Chicago Sun-Times
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Chicagoans protesting public school closings at Arne Duncan's Education Department

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WASHINGTON--A group of Chicagoans who are protesting closings of Chicago Public Schools are trying to prod Education Secretary Arne Duncan to intervene, appearing Tuesday at a meeting at the department here. Duncan is the former CEO of the Chicago Public Schools.

The Chicagoans making the trip were organized by the Kenwood-Oakland Community Organization (KOCO), a South Side group and Action Now, a community organization based on the near West Side. Activists from 18 cities in all are expected to be at the afternoon meeting.

The Chicago group is using several strategies to address the closings, including raising questions over whether shuttering neighborhood schools violate the civil rights of the minority communities impacted.

"It is crucial that policymakers hear the issues, recognize the discriminatory and destabilizing impact these closings and turnarounds have brought about and take immediate steps to put a moratorium on school closings to stop the divestment in our youth," the Rev. Krista Alston, a KOCO leader said in a statement.

An Education Department spokesman told me Monday Duncan is expected to stop by the meeting and that federal options to prevent local school closings were limited.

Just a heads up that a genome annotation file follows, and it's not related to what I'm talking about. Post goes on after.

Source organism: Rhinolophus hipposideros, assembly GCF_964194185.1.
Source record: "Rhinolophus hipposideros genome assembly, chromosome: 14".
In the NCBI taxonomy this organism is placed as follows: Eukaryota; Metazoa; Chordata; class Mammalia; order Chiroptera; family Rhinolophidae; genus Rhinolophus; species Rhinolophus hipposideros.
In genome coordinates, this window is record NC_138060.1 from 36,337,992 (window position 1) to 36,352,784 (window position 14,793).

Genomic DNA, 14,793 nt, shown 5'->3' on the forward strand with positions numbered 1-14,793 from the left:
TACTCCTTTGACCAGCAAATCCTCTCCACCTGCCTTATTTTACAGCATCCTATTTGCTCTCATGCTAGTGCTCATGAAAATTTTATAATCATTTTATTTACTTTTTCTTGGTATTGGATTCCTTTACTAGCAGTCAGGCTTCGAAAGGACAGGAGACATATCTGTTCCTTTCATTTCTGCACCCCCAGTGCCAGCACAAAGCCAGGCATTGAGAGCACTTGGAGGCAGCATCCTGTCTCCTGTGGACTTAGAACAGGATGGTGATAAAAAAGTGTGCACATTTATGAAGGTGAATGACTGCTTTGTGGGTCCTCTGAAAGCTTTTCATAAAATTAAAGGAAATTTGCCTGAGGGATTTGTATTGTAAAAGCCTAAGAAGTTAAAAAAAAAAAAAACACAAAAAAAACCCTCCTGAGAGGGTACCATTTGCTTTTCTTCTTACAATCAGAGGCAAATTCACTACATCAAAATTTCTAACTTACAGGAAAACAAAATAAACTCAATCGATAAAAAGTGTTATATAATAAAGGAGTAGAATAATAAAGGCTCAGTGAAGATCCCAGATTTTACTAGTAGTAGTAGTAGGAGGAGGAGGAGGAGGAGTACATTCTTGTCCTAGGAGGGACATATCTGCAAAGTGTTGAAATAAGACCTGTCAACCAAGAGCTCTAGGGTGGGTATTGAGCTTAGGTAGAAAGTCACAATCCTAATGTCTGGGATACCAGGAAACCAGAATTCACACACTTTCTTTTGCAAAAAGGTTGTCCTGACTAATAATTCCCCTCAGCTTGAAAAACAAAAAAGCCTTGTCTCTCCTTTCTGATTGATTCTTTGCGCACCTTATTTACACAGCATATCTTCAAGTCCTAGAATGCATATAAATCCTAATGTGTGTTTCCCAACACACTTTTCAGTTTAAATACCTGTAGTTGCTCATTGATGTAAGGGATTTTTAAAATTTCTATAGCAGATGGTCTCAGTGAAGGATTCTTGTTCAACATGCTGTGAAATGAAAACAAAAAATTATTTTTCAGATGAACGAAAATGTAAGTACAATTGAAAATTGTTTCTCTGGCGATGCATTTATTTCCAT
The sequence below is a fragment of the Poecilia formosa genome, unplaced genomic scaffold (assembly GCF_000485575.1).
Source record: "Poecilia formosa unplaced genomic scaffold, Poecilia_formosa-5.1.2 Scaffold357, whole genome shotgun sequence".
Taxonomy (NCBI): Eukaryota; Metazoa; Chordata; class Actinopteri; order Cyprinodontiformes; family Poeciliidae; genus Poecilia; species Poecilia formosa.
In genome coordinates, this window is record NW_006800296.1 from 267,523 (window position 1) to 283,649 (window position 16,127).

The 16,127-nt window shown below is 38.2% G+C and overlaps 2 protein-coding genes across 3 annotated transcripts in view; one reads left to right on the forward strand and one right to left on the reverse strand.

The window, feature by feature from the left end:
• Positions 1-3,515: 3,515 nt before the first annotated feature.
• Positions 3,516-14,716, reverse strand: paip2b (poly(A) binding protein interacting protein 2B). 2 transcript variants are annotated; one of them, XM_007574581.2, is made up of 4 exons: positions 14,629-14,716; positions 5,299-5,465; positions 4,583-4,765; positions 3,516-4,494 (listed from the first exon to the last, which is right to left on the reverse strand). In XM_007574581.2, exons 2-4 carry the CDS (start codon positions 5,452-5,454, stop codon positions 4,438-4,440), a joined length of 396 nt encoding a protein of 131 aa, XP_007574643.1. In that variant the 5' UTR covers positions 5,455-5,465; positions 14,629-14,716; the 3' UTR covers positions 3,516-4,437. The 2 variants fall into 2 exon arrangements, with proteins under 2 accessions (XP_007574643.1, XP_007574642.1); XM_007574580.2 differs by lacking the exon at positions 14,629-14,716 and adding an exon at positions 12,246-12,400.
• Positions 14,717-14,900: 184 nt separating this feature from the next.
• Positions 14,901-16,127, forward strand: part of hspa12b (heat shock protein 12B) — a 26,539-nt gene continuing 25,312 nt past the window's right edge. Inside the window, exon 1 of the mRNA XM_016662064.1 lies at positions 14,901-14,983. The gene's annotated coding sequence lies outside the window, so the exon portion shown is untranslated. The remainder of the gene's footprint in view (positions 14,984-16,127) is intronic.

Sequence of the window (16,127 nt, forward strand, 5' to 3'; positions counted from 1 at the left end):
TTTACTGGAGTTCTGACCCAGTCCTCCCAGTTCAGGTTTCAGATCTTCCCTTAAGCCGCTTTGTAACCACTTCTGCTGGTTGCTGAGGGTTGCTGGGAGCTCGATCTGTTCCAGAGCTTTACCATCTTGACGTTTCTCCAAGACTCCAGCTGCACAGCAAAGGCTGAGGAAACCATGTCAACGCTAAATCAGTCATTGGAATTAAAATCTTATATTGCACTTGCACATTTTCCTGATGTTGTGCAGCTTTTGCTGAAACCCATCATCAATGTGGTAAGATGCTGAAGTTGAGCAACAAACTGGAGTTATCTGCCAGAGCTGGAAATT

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To say that the federal government is limited in what they can do to stop school closings does not ring true, and is akin to throwing rocks and hiding your hand. Policies like "Race to the Top" and others reward school districts that rapidly expand charter schools. Given the reduction in population of many urban school districts, you can't rapidly expand charter schools without massive closures of public schools. The President's current education policies, combined with the Gates compact, have made the environment ripe for massive school closures on the ground. We have never seen massive school closures prior to the Obama Administration and Secretary Duncan. Unfortunately, the President's national policies are Daley's Renaissance 2010 on steroids.

Additionally, the Department of They have significant funding for school turnarounds that goes to school districts and into the pockets of private turnaround organizations and charter school networks rather than have districts perform turnarounds themselves. If school district leaders don't have the competence to turn schools around internally, there's a good chance they should not be running school districts. Unfortunately, the federal government's policies help create an environment that encourages school closings.

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